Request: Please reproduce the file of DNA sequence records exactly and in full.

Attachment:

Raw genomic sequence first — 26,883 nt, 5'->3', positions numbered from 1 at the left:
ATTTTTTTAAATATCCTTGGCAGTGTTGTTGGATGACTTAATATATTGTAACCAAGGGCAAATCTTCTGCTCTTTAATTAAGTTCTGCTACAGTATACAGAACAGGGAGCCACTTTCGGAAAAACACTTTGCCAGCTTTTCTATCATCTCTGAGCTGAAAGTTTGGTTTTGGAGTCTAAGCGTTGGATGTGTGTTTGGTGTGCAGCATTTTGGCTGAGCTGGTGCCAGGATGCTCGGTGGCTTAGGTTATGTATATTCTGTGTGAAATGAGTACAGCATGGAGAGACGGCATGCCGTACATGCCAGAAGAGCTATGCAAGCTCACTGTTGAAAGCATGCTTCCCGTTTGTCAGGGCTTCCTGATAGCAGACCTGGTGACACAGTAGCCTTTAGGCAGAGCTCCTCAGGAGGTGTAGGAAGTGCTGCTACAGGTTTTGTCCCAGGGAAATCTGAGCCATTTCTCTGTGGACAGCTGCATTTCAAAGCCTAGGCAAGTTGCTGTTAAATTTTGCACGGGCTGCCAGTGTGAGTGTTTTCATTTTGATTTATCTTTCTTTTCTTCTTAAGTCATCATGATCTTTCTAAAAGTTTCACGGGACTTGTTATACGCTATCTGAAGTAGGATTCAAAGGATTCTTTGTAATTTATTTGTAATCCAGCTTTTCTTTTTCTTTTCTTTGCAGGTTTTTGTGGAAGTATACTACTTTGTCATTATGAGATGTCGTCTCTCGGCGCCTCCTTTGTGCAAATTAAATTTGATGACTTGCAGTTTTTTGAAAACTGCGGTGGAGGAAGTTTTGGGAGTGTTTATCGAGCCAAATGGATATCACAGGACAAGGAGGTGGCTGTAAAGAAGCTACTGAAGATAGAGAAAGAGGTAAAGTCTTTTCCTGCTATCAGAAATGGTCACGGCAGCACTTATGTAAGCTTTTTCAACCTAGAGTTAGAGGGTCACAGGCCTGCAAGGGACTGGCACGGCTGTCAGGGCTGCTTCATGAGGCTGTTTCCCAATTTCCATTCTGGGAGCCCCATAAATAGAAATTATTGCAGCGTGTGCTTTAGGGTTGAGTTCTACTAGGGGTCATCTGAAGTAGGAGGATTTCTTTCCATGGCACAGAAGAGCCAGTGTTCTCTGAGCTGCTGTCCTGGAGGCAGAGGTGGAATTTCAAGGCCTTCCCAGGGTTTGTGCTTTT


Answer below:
Raw genomic sequence first — 26,883 nt, 5'->3', positions numbered from 1 at the left:
ATTTTTTTAAATATCCTTGGCAGTGTTGTTGGATGACTTAATATATTGTAACCAAGGGCAAATCTTCTGCTCTTTAATTAAGTTCTGCTACAGTATACAGAACAGGGAGCCACTTTCGGAAAAACACTTTGCCAGCTTTTCTATCATCTCTGAGCTGAAAGTTTGGTTTTGGAGTCTAAGCGTTGGATGTGTGTTTGGTGTGCAGCATTTTGGCTGAGCTGGTGCCAGGATGCTCGGTGGCTTAGGTTATGTATATTCTGTGTGAAATGAGTACAGCATGGAGAGACGGCATGCCGTACATGCCAGAAGAGCTATGCAAGCTCACTGTTGAAAGCATGCTTCCCGTTTGTCAGGGCTTCCTGATAGCAGACCTGGTGACACAGTAGCCTTTAGGCAGAGCTCCTCAGGAGGTGTAGGAAGTGCTGCTACAGGTTTTGTCCCAGGGAAATCTGAGCCATTTCTCTGTGGACAGCTGCATTTCAAAGCCTAGGCAAGTTGCTGTTAAATTTTGCACGGGCTGCCAGTGTGAGTGTTTTCATTTTGATTTATCTTTCTTTTCTTCTTAAGTCATCATGATCTTTCTAAAAGTTTCACGGGACTTGTTATACGCTATCTGAAGTAGGATTCAAAGGATTCTTTGTAATTTATTTGTAATCCAGCTTTTCTTTTTCTTTTCTTTGCAGGTTTTTGTGGAAGTATACTACTTTGTCATTATGAGATGTCGTCTCTCGGCGCCTCCTTTGTGCAAATTAAATTTGATGACTTGCAGTTTTTTGAAAACTGCGGTGGAGGAAGTTTTGGGAGTGTTTATCGAGCCAAATGGATATCACAGGACAAGGAGGTGGCTGTAAAGAAGCTACTGAAGATAGAGAAAGAGGTAAAGTCTTTTCCTGCTATCAGAAATGGTCACGGCAGCACTTATGTAAGCTTTTTCAACCTAGAGTTAGAGGGTCACAGGCCTGCAAGGGACTGGCACGGCTGTCAGGGCTGCTTCATGAGGCTGTTTCCCAATTTCCATTCTGGGAGCCCCATAAATAGAAATTATTGCAGCGTGTGCTTTAGGGTTGAGTTCTACTAGGGGTCATCTGAAGTAGGAGGATTTCTTTCCATGGCACAGAAGAGCCAGTGTTCTCTGAGCTGCTGTCCTGGAGGCAGAGGTGGAATTTCAAGGCCTTCCCAGGGTTTGTGCTTTT